MAb therapy against the IFN-alpha/beta receptor subunit 1 stimulates arteriogenesis in a murine hindlimb ischaemia model without enhancing atherosclerotic burden

Paul F. A. Teunissen, Marieke C. Boshuizen, Maurits R. Hollander, Paul. S. Biesbroek, Nina W. van der Hoeven, Jan-Quinten Mol, Marion J. Gijbels, Saskia van der Velden, Tineke C. van der Pouw Kraan, Anton J. Horrevoets, Menno P. de Winther*, Niels van Royen

*Corresponding author for this work

Research output: Contribution to journalArticleAcademicpeer-review


IFN-beta (IFN?) signalling is increased in patients with insufficient coronary collateral growth (i.e. arteriogenesis) and IFN? hampers arteriogenesis in mice. A downside of most pro-arteriogenic agents investigated in the past has been their pro-atherosclerotic properties, rendering them unsuitable for therapeutic application. Interestingly, type I IFNs have also been identified as pro-atherosclerotic cytokines and IFN? treatment increases plaque formation and accumulation of macrophages. We therefore hypothesized that mAb therapy to inhibit IFN? signalling would stimulate arteriogenesis and simultaneously attenuate-rather than aggravate-atherosclerosis.In a murine hindlimb ischaemia model, atherosclerotic low-density lipoprotein receptor knockout (LDLR(-/-)) mice were treated during a 4-week period with blocking MAbs specific for mouse IFN-?/? receptor subunit 1 (IFNAR1) or murine IgG isotype as a control. The arteriogenic response was quantified using laser Doppler perfusion imaging (LDPI) as well as immunohistochemistry. Effects on atherosclerosis were determined by quantification of plaque area and analysis of plaque composition. Downstream targets of IFN? were assessed by real-time PCR (RT-PCR) in the aortic arch. Hindlimb perfusion restoration after femoral artery ligation was improved in mice treated with anti-IFNAR1 compared with controls as assessed by LDPI. This was accompanied by a decrease in CXCL10 expression in the IFNAR1 MAb-treated group. Anti-IFNAR1 treatment reduced plaque apoptosis without affecting total plaque area or other general plaque composition parameters. Results were confirmed in a short-term model and in apolipoprotein E knockout (APOE)(-/-) mice.Monoclonal anti-IFNAR1 therapy during a 4-week treatment period stimulates collateral artery growth in mice and did not enhance atherosclerotic burden. This is the first reported successful strategy using MAbs to stimulate arteriogenesis.Published on behalf of the European Society of Cardiology. All rights reserved. ? The Author 2015. For permissions please email:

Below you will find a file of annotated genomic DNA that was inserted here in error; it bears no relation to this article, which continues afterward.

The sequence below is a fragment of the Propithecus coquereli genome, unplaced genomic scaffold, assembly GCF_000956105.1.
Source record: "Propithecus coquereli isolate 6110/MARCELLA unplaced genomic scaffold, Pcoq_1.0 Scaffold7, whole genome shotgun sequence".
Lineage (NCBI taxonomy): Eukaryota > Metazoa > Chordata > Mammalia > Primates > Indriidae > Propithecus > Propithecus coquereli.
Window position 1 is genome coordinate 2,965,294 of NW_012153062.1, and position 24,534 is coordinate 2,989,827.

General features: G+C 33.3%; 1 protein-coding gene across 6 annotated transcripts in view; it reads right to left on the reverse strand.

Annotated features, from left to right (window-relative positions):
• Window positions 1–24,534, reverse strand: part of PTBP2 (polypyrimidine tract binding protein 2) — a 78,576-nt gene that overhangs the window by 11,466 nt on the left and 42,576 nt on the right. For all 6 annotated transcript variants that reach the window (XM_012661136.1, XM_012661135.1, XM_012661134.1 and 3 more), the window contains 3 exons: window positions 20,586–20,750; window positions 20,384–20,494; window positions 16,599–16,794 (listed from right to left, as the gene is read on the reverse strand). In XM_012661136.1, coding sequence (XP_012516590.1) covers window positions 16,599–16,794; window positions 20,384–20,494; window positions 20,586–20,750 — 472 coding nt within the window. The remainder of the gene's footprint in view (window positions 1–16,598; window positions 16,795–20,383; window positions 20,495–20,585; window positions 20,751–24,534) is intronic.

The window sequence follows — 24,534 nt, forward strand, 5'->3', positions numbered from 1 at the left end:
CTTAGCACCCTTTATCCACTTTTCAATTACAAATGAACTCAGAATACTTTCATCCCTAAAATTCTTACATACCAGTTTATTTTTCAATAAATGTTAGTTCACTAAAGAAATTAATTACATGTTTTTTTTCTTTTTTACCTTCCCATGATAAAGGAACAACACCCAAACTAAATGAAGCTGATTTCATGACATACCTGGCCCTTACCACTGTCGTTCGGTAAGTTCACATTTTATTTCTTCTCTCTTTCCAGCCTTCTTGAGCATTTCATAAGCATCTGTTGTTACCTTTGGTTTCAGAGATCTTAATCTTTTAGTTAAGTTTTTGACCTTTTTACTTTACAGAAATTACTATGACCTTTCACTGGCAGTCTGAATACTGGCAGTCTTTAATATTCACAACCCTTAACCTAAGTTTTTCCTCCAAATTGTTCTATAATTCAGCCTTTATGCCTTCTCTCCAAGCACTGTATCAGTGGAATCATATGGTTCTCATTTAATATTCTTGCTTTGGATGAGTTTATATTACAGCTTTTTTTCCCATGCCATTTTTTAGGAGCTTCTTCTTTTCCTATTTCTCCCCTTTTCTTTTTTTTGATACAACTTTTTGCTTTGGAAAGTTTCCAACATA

Original languageEnglish
Pages (from-to)255-266
JournalCardiovascular Research
Issue number2
Publication statusPublished - 15 Jul 2015


  • Collateral circulation
  • Atherosclerosis
  • MAbs
  • Animal model cardiovascular disease
  • Cytokine

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